Alice Across America: The Story of the First Women’s Cross-Country Road Trip (Sarah Glenn Marsh)

Hello, friends! Our book today is Alice Across America: The Story of the First Women’s Cross-Country Road Trip, written by Sarah Glenn Marsh and illustrated by Gilbert Ford.

From when Alice Ramsey was a little girl, she loved to go fast. Graduating from horses to the relatively-new invention of automobiles in her adulthood, she surprised many by becoming a skilled driver and racer, eventually being approached by an auto manufacturer. They had an offer: drive across the United States in one of their cars, to show that they were so easy to operate, “even a lady could do it”. Alice agreed, bringing three friends along for the nearly-4000 mile journey. Using mostly-unpaved roads and pathways in a vehicle lacking all modern convenience, the four girls rattled from New York to San Francisco over the course of two months, learning how to solve problems, whether storms, and rely on each other to keep the little car going.

Interesting! Alice’s story is certainly one I wasn’t aware of and, despite it’s mildly sexist impetus, was a pretty exciting tale of female fortitude, ingenuity, and friendship. Each spread gives an account of challenges the four ladies faced along the way, from broken or overheated parts, flooded rivers, bedbug-ridden hotels, and escaped criminals, making the reader feel like they are right beside the women on their exciting journey. Alice herself is portrayed as level-headed and no-nonsense, and she makes for a strong central figure. The folk-art style illustrations capture the scenic drive from city to mountains to redwoods forests beautifully, though the human characters occasionally sport unusual features or facial expressions. The length would be best for elementary-aged bookworms, but JJ enjoyed the ride. A warm and enjoyable girl-power tale, and it’s Baby Bookworm approved!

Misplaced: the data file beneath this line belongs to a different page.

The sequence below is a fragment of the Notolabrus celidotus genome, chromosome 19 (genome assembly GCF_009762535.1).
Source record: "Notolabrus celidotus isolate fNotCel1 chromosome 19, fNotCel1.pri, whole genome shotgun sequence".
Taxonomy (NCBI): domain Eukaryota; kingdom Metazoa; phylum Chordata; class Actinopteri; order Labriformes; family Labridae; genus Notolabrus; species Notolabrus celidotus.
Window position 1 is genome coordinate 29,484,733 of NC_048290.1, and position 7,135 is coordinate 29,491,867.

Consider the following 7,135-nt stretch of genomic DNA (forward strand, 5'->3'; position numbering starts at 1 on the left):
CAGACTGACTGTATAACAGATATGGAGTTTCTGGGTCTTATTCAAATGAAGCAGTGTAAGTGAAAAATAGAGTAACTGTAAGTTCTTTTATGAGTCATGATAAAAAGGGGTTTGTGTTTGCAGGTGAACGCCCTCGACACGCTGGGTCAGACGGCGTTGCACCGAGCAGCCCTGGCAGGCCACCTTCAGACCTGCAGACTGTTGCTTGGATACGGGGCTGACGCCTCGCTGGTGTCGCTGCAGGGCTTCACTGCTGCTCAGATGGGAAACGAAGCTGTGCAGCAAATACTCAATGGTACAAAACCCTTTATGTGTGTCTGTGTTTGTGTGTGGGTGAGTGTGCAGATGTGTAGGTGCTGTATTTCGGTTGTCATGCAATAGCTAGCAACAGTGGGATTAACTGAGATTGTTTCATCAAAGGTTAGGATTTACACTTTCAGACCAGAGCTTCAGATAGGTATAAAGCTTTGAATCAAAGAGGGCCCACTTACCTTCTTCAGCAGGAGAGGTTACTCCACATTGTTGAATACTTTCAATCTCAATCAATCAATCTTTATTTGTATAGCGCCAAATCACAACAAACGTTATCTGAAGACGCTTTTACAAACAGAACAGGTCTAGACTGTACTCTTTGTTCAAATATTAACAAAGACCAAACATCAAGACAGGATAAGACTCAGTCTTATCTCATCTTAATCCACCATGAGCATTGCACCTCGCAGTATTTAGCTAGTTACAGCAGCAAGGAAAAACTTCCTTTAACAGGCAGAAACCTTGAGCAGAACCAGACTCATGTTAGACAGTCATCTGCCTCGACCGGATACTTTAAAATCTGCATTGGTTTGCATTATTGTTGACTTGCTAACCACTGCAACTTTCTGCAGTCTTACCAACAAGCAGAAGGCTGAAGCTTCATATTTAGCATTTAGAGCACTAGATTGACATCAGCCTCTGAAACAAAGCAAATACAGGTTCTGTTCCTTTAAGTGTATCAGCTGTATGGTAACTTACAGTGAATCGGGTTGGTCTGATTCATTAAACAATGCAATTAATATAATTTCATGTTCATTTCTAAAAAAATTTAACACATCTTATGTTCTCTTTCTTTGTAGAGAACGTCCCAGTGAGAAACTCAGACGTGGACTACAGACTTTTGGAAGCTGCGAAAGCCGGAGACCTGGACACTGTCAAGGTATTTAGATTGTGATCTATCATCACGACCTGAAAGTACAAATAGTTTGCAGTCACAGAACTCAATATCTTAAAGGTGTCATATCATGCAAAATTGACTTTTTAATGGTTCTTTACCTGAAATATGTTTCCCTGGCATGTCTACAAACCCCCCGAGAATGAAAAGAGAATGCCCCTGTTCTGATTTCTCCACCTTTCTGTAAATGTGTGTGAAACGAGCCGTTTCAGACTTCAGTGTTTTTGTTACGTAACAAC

(Note: A copy of this book was provided to The Baby Bookworm by the publisher in exchange for an honest review.)

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